That is why. Given the completely non-sensical (to me) use by industry of ‘cross-media’ to denote ‘digital media’, I think transmedia has alot more resonnance. [I’ve got alot to say about this and may do a post on that shortly too.] But as with the first point of this post — it doesn’t really matter that much. But must get back to Jenkins. He makes a great point about the urge to convergence without reason:

Right now, there’s a lot of uncritical excitement about convergence and extensions and this often clouds judgements. Not every story should be told across all media. Not every experience is enhanced by moving it between platforms. I would hope that the book gave us a vocabulary to push beyond celebrating convergence for convergence sake and begin to explore how convergence enriches or impoverishes our culture.

He will be talking about commercialisation in Second Life soon, which will be interesting. But anyway, get over to the posts and enjoy the read, especially if you haven’t got Henry’s book yet. I’m so pleased to see these debates in public.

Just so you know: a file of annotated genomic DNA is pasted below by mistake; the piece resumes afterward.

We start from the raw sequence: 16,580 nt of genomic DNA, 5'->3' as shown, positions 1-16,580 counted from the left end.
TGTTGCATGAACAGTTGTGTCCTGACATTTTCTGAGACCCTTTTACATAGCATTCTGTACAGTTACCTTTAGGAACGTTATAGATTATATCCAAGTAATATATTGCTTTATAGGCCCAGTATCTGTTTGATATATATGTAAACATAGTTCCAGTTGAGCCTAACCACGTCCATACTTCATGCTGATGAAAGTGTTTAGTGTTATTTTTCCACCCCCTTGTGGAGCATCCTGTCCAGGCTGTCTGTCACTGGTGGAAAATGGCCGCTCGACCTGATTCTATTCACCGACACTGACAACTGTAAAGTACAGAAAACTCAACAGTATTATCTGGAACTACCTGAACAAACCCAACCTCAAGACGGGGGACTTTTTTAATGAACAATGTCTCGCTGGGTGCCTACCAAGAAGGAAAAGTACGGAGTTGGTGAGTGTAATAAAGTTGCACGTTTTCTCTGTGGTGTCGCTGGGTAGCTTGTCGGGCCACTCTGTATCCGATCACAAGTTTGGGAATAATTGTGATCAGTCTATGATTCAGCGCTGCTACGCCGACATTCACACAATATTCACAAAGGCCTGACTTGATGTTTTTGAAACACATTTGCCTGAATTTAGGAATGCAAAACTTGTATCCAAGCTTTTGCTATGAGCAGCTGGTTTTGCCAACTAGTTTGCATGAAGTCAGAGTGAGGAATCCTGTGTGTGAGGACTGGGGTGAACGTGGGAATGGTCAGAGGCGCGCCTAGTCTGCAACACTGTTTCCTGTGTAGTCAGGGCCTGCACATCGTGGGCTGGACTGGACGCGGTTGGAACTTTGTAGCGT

2 Responses to “Excolunt!: Academic Debate about Convergence Culture”

  • Great commentary and thanks so much for posting. I’m wading my way through HJ’s book right now.
    I love academics. For folks that do an excellent job chronicaling story telling acorss platforms and media types they do a pretty bad job of story-telling 🙂

    Two questions: Why is cross-media equivalent to digital media? Whats a ludologist?

    Siddiq

  • Hello Siddiq,

    Yes, Jenkins has received some flack for his writing style, along with praise. He is trying to achieve something quite difficult: write for academics and non-academics at the same time. Rather than write one set of material and employ a specific set of terminology for academic readers and another for non-academics, Jenkins is trying to bundle them all together. I see him continuing the work of Marshall McLuhan — an academic who was perhaps the first ‘public intellectual’ in the age of mass media.